“The wage increase will cause the cost of production of tea to escalate to its highest levels ever by an increase of Rs.40 per kilogram effective from April 1, this year. Sri Lanka’s cost of production of tea is the highest in the world,” Planters Association said in a statement.
According to the latest Central Bank report, the cost of production of a kilo of tea in Sri Lanka stood at Rs.391 in 2012.
The Association stated that the latest plantation worker wage increase could ensure a monthly income of at least Rs.15,500 per person and called for trade union and worker co-operation to increase productivity and efficiency.
The daily wage package of a plantation worker was increased by 20 percent from Rs. 515 to Rs. 620. The Planter’s Association represents the Regional Plantation Companies (RPC’s) who have subscribed to the new wage hike.
“The new wage package could be a win situation for the worker. The payment for a minimum 25 days’ work would enable a single worker to earn a minimum of Rs.15, 500 per month. A family of three would have a monthly household income of around Rs.45, 000.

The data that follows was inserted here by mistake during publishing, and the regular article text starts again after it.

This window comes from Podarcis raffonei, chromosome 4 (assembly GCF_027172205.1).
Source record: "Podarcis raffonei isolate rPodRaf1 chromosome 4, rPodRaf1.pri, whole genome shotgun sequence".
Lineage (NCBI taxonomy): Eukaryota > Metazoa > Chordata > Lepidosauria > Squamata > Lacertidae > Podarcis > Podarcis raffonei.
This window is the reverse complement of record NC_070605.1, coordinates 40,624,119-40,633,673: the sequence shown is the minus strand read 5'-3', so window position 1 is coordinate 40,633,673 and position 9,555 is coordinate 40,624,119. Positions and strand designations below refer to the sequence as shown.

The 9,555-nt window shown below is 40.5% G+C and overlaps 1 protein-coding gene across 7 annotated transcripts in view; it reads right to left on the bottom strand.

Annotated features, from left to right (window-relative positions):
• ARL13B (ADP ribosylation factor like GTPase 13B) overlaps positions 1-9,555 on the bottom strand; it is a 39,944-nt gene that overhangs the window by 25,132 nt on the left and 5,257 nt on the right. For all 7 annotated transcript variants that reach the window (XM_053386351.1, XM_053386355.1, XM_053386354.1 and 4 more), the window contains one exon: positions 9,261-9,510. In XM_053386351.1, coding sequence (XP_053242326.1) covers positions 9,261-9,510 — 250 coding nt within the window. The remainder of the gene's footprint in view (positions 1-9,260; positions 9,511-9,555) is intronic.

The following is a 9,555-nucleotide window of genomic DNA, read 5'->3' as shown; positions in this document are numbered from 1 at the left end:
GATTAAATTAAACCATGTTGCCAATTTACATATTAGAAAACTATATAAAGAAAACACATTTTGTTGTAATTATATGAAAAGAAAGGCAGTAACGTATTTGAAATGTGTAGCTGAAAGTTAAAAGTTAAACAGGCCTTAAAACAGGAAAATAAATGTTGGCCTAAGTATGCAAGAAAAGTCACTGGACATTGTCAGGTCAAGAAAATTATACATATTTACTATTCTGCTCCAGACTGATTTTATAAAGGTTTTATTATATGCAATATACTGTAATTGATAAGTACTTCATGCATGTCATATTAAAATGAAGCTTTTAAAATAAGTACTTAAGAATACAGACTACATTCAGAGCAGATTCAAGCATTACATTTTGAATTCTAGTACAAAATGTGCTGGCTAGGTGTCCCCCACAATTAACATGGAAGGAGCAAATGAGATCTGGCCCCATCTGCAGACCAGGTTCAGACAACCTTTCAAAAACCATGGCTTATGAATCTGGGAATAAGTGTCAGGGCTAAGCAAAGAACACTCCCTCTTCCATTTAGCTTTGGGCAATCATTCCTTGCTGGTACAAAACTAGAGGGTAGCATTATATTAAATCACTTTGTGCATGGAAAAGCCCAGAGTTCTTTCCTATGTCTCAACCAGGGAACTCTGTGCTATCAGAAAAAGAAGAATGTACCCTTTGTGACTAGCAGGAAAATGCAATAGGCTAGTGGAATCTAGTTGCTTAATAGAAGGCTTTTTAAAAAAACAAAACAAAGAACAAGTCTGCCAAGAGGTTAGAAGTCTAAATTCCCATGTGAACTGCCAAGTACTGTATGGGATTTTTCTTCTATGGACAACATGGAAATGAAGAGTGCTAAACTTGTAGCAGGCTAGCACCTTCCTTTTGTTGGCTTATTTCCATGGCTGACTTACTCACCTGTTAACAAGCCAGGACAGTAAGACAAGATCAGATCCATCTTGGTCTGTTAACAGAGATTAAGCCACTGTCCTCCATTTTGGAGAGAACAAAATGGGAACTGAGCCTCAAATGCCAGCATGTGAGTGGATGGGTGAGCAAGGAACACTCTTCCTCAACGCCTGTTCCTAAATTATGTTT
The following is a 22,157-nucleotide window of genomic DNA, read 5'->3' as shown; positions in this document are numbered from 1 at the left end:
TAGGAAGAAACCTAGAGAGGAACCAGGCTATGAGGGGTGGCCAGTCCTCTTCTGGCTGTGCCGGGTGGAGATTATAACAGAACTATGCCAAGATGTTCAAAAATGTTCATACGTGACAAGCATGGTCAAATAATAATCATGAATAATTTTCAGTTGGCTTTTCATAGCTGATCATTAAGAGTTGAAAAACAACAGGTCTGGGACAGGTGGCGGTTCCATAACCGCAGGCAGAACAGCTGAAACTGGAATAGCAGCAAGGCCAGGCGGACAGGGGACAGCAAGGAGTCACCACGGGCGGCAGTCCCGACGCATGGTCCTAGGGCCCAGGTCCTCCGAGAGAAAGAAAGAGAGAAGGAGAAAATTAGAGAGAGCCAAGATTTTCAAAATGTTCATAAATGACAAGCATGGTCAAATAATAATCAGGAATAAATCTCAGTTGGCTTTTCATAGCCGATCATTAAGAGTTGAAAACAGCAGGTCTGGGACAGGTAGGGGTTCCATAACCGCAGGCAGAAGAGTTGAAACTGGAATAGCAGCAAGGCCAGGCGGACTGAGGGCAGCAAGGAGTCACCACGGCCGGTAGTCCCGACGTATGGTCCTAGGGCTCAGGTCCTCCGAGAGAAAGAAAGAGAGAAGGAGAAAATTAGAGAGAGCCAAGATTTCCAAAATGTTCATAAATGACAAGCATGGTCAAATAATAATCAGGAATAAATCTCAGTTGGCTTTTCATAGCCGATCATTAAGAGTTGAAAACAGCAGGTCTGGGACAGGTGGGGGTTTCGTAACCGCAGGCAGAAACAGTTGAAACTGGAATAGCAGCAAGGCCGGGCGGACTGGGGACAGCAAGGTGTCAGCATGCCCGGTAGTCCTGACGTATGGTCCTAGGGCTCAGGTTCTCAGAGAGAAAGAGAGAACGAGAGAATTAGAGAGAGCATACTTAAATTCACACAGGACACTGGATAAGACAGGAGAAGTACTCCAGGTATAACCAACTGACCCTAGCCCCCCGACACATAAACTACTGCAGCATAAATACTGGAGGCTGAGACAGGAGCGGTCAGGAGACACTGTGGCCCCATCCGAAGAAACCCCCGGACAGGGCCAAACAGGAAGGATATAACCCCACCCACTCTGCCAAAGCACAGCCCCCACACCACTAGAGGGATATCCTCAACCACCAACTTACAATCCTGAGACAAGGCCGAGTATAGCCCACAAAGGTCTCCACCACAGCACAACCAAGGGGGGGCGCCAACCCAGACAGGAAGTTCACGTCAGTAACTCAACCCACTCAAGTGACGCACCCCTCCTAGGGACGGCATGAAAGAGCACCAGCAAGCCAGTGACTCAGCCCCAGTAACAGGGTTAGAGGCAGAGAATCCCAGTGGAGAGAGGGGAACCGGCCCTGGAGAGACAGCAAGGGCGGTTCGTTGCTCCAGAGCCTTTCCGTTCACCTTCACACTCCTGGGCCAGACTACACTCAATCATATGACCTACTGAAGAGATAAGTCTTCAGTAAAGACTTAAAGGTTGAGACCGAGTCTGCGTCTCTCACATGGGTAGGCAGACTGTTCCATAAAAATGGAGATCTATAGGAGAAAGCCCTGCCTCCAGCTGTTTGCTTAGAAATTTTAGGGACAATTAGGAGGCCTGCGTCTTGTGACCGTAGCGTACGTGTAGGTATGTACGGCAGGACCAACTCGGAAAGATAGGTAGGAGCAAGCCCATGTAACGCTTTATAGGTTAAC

This is in addition to the non-wage benefits of free housing, child care, health and education that are provided to all plantation families,” Plantation Association Chairman Lalith Obeyesekere noted.
Obeyesekere went on to add that the RPC’s were unanimous in granting a reasonable wage increase, given the present cost of living.
However, he re-iterated that there is a greater need for enhanced productivity particularly in tea which is the least viable of the main crops in the corporate sector and RPC’s expectations from trade unions and workers were high and worker performance should be at peak levels.
“RPC’s have been struggling with high labour costs with several companies finding the wage revision a challenge to sustain. We look to all stakeholders, workers, trade unions etc to join hands in sustaining the viability of the tea industry,” summed up Obeyesekere.